NO DAY BUT TODAY

November 26, 2005.

There is a vitality, a life force, an energy, a quickening, that is translated through you into action, and because there is only one of you in all time, this expression is unique. And if you block it, it will never exist through any other medium and will be lost. ~ Martha Graham

Tonight I saw the long-awaited film version of RENT. While flawed in places, it was thrilling for me to see the original cast perform and it reminded me again of why I chose an artist’s life. I first heard the music of RENT sitting in my friend Shaana’s dorm room at college. She’d seen the original Broadway cast and came back from New York bursting to tell me about it. I didn’t get to see it for myself until I moved to Boston. That first year was tough. I’d left the dearest friends I had and was living in a confusing city where I knew no one and was working a job I loathed. I took my parents with me to see the tour and spent the rest of the year listening to the soundtrack every day for encouragement. It urged me not to sink into depression or isolation but to work on the film I wanted to make, to find plays to direct and to write. A couple of years later I took my sister to see another Boston tour and last year I finally saw it on Broadway with my husband. But perhaps my most meaningful encounter with RENT was my introduction to Jonathan Larson’s sister, Julie. She was friends with the director of the last film I worked on and she’d heard I was a fan. So one day she came to visit our production office and brought me a crew hat from the film. She was sweet and sincere. She thanked me for my support of the project and told me how much she hoped I would like the film.

I’ve had two weeks off from Hamlet and Othello rehearsals and I’ve been struggling. My last rehearsal wasn’t so hot. I had to tackle Ophelia’s mad scene with little advance warning and I felt my confidence take a nose-dive. I felt that while I understood and resonated with what the director wanted, I couldn’t let myself do it. So I left rehearsal beating myself up and headed to the nearest bar for a drink with my friend. Since then the old demons have come to visit every day and they are loud and pushy. They tell me I have no business trying to act, that I should leave it to those with real talent who know how to do it. They tell me I’m bucking against my true calling as a director and that I should go back to doing what I know best. Every day I write these fears out on the page and every night I lie awake for hours wondering if I’m making a huge mistake. It’s not just my money that’s on the line as a producer- it’s my self-worth as an artist and as a human being. I don’t know what the hell I’m doing. All I know is that there is something inside of me that refuses to pipe down and go away. It insists that I acknowledge it and then do something about that knowledge.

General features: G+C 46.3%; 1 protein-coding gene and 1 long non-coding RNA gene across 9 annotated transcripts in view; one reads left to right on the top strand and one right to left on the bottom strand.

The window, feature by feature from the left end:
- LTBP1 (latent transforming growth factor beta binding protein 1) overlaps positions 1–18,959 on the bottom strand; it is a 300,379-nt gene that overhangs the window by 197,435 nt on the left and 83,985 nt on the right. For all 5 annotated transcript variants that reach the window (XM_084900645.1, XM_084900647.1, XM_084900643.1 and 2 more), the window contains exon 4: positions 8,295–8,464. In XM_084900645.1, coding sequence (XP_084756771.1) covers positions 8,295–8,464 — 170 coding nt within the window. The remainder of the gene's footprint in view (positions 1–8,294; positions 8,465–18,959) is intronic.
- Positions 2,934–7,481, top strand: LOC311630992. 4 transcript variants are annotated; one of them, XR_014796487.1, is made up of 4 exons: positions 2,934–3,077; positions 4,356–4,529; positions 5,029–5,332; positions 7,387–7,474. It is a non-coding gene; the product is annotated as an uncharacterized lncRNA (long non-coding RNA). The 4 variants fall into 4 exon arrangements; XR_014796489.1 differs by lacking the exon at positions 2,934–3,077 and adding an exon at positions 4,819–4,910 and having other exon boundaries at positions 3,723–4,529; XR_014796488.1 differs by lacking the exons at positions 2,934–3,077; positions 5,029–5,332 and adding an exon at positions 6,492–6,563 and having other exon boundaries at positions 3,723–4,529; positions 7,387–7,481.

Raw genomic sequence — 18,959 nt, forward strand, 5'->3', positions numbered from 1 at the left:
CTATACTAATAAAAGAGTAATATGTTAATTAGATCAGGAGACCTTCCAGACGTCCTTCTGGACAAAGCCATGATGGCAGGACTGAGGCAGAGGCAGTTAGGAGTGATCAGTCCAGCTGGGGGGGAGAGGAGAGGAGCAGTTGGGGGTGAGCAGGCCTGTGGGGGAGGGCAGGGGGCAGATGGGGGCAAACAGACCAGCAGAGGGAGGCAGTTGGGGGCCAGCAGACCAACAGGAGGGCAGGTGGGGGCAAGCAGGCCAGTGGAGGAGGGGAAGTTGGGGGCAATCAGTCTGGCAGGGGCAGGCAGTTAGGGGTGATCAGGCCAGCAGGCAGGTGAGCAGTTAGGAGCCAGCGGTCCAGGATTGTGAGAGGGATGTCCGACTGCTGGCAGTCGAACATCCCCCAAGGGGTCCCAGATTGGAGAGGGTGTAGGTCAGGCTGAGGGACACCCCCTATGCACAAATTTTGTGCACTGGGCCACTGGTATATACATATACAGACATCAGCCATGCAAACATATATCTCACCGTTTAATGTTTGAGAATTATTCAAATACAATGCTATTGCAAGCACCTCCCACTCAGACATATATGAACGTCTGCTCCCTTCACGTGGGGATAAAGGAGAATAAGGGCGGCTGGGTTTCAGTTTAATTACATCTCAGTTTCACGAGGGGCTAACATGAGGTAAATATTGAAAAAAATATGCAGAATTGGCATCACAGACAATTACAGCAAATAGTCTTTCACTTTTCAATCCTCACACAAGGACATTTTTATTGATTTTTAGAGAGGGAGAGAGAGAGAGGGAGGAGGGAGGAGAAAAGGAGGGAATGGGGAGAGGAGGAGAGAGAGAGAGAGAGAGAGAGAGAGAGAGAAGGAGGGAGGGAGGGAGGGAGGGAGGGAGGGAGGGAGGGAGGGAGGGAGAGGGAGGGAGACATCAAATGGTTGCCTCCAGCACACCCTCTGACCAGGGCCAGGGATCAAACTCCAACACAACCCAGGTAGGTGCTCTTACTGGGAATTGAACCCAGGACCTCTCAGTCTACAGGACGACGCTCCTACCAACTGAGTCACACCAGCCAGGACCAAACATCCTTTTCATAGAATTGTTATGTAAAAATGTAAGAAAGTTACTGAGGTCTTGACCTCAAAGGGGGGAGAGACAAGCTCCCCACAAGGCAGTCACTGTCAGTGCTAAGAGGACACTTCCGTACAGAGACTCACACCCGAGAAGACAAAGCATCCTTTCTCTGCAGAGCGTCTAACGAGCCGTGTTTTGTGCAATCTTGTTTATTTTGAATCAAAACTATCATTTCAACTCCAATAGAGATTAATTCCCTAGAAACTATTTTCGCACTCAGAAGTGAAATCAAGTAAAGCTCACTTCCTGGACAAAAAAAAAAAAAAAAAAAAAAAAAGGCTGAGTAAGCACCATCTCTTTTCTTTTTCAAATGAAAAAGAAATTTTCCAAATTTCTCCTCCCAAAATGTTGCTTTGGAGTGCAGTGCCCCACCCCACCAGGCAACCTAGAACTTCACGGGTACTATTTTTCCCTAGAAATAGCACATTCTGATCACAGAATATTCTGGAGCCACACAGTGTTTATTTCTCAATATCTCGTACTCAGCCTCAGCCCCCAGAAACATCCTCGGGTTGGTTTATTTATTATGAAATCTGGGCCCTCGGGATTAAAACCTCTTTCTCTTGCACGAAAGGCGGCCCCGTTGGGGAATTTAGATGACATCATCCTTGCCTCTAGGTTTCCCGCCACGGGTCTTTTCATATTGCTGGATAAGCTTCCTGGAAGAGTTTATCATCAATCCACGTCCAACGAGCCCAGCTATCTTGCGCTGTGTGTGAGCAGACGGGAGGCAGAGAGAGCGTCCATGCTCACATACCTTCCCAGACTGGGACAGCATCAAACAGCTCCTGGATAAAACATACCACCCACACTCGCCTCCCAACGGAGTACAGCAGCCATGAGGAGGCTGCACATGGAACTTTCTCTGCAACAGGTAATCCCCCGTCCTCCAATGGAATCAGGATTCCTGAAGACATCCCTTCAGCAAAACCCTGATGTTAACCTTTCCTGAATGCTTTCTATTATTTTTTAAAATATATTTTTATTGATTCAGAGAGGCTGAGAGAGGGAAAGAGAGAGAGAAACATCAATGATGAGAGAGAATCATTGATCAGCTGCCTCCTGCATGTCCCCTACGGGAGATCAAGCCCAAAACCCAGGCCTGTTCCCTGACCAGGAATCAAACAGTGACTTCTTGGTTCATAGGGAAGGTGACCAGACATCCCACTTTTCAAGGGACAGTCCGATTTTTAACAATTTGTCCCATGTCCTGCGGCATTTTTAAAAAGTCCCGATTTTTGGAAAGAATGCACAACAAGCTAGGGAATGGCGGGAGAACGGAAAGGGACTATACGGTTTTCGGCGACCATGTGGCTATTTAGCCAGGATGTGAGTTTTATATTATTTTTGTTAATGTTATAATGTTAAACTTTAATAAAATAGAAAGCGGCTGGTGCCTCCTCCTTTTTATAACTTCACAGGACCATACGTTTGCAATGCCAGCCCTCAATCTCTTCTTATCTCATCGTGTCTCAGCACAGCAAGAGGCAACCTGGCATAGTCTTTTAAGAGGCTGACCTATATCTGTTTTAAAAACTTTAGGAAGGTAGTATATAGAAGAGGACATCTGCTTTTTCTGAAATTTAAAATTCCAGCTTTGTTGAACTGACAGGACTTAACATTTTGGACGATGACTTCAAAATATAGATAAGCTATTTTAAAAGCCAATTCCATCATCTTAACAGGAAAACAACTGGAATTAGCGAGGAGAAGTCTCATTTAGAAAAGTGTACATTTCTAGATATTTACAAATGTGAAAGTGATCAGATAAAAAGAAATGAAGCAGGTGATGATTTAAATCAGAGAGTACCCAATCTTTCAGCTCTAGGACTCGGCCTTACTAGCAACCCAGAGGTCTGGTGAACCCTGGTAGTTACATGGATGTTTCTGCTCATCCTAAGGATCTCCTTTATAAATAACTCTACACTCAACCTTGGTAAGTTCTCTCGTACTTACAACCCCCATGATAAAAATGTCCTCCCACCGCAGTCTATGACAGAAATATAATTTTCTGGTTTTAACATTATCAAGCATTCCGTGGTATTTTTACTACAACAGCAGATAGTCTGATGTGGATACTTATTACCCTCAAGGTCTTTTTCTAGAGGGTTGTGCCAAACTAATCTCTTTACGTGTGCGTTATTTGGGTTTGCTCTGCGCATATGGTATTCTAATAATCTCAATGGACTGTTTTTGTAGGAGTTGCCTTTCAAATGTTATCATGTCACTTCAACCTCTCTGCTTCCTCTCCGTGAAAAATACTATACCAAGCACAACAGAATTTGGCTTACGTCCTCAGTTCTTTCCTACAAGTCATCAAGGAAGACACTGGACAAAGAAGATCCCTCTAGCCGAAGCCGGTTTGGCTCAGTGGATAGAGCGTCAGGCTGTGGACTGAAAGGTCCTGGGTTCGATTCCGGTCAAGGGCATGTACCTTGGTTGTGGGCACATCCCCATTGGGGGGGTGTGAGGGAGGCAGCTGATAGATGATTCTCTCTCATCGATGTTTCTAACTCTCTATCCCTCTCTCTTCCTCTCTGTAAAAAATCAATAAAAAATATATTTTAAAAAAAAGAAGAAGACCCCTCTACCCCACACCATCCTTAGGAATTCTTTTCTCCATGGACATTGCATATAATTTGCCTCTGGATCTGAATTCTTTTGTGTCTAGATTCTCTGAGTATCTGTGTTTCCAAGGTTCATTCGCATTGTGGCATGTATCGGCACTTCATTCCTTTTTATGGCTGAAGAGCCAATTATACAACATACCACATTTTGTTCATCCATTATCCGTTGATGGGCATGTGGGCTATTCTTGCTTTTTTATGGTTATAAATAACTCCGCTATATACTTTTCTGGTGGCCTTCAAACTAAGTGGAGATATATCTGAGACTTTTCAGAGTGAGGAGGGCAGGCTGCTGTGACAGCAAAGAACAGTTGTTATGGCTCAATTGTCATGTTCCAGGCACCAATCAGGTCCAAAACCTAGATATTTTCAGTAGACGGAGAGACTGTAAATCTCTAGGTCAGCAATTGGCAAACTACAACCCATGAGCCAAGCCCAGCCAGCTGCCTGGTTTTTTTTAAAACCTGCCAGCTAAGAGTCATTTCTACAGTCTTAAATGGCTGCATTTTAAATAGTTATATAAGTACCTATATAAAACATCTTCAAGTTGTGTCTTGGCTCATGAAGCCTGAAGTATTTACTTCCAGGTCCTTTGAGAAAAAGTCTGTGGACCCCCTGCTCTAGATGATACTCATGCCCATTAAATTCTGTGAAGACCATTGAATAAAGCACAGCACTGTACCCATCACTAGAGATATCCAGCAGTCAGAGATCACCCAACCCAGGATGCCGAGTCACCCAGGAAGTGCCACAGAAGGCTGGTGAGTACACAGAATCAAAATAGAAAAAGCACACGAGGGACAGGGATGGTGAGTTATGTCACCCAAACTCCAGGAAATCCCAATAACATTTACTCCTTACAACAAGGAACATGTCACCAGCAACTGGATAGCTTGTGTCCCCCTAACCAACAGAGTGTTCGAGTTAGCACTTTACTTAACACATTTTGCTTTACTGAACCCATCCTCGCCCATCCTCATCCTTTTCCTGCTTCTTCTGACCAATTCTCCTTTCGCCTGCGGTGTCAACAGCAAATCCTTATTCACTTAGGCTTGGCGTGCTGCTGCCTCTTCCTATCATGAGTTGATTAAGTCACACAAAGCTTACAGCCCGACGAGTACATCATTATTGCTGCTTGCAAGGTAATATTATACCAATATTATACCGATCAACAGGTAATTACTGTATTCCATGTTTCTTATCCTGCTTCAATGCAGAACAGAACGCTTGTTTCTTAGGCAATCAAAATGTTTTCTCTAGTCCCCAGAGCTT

Tonight I finally felt a release from the past weeks of torment. Listening to those familiar lyrics, watching the passion and the creativity of Jonathan Larson’s genius, I remembered why I am here. I came to Los Angeles with thousands of other people to live in a studio apartment with no furniture and to struggle from job to job and to question everything about myself because I have to. I have to find out what I’m made of. There is an expression unique to me that only I can channel. And if I ignore it, if I choose safety over the unknown, not only will that life force be lost- but I will be too.

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